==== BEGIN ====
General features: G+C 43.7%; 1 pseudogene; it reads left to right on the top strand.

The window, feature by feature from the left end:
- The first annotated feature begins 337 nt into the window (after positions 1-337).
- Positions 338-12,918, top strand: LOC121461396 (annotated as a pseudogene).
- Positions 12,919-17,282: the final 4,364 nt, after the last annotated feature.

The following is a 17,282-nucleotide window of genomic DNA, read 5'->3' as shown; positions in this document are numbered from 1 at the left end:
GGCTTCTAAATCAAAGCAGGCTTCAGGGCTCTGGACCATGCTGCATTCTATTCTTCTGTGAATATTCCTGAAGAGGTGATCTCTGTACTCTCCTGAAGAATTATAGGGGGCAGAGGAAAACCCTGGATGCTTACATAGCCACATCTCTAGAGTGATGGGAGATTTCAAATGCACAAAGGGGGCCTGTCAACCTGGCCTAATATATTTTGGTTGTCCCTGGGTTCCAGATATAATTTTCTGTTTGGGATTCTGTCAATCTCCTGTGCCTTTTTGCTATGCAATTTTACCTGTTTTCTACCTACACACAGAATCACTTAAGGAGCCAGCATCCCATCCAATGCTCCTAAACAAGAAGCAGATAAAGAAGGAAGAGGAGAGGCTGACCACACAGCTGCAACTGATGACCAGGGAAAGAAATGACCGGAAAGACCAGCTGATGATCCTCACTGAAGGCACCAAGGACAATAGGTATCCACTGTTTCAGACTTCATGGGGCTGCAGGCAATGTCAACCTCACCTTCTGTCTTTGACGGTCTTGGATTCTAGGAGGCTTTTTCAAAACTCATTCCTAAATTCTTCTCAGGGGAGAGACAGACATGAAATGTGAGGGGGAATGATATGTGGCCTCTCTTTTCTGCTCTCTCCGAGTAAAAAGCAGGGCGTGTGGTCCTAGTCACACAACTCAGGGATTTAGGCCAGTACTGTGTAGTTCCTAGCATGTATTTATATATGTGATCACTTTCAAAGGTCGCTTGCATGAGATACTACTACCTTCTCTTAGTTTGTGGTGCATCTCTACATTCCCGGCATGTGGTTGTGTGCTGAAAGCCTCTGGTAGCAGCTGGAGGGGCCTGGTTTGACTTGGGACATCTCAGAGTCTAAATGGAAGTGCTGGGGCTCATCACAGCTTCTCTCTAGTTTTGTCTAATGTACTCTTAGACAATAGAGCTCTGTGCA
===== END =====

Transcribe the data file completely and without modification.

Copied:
General features: G+C 43.7%; 1 pseudogene; it reads left to right on the top strand.

The window, feature by feature from the left end:
- The first annotated feature begins 337 nt into the window (after positions 1-337).
- Positions 338-12,918, top strand: LOC121461396 (annotated as a pseudogene).
- Positions 12,919-17,282: the final 4,364 nt, after the last annotated feature.

The following is a 17,282-nucleotide window of genomic DNA, read 5'->3' as shown; positions in this document are numbered from 1 at the left end:
GGCTTCTAAATCAAAGCAGGCTTCAGGGCTCTGGACCATGCTGCATTCTATTCTTCTGTGAATATTCCTGAAGAGGTGATCTCTGTACTCTCCTGAAGAATTATAGGGGGCAGAGGAAAACCCTGGATGCTTACATAGCCACATCTCTAGAGTGATGGGAGATTTCAAATGCACAAAGGGGGCCTGTCAACCTGGCCTAATATATTTTGGTTGTCCCTGGGTTCCAGATATAATTTTCTGTTTGGGATTCTGTCAATCTCCTGTGCCTTTTTGCTATGCAATTTTACCTGTTTTCTACCTACACACAGAATCACTTAAGGAGCCAGCATCCCATCCAATGCTCCTAAACAAGAAGCAGATAAAGAAGGAAGAGGAGAGGCTGACCACACAGCTGCAACTGATGACCAGGGAAAGAAATGACCGGAAAGACCAGCTGATGATCCTCACTGAAGGCACCAAGGACAATAGGTATCCACTGTTTCAGACTTCATGGGGCTGCAGGCAATGTCAACCTCACCTTCTGTCTTTGACGGTCTTGGATTCTAGGAGGCTTTTTCAAAACTCATTCCTAAATTCTTCTCAGGGGAGAGACAGACATGAAATGTGAGGGGGAATGATATGTGGCCTCTCTTTTCTGCTCTCTCCGAGTAAAAAGCAGGGCGTGTGGTCCTAGTCACACAACTCAGGGATTTAGGCCAGTACTGTGTAGTTCCTAGCATGTATTTATATATGTGATCACTTTCAAAGGTCGCTTGCATGAGATACTACTACCTTCTCTTAGTTTGTGGTGCATCTCTACATTCCCGGCATGTGGTTGTGTGCTGAAAGCCTCTGGTAGCAGCTGGAGGGGCCTGGTTTGACTTGGGACATCTCAGAGTCTAAATGGAAGTGCTGGGGCTCATCACAGCTTCTCTCTAGTTTTGTCTAATGTACTCTTAGACAATAGAGCTCTGTGCA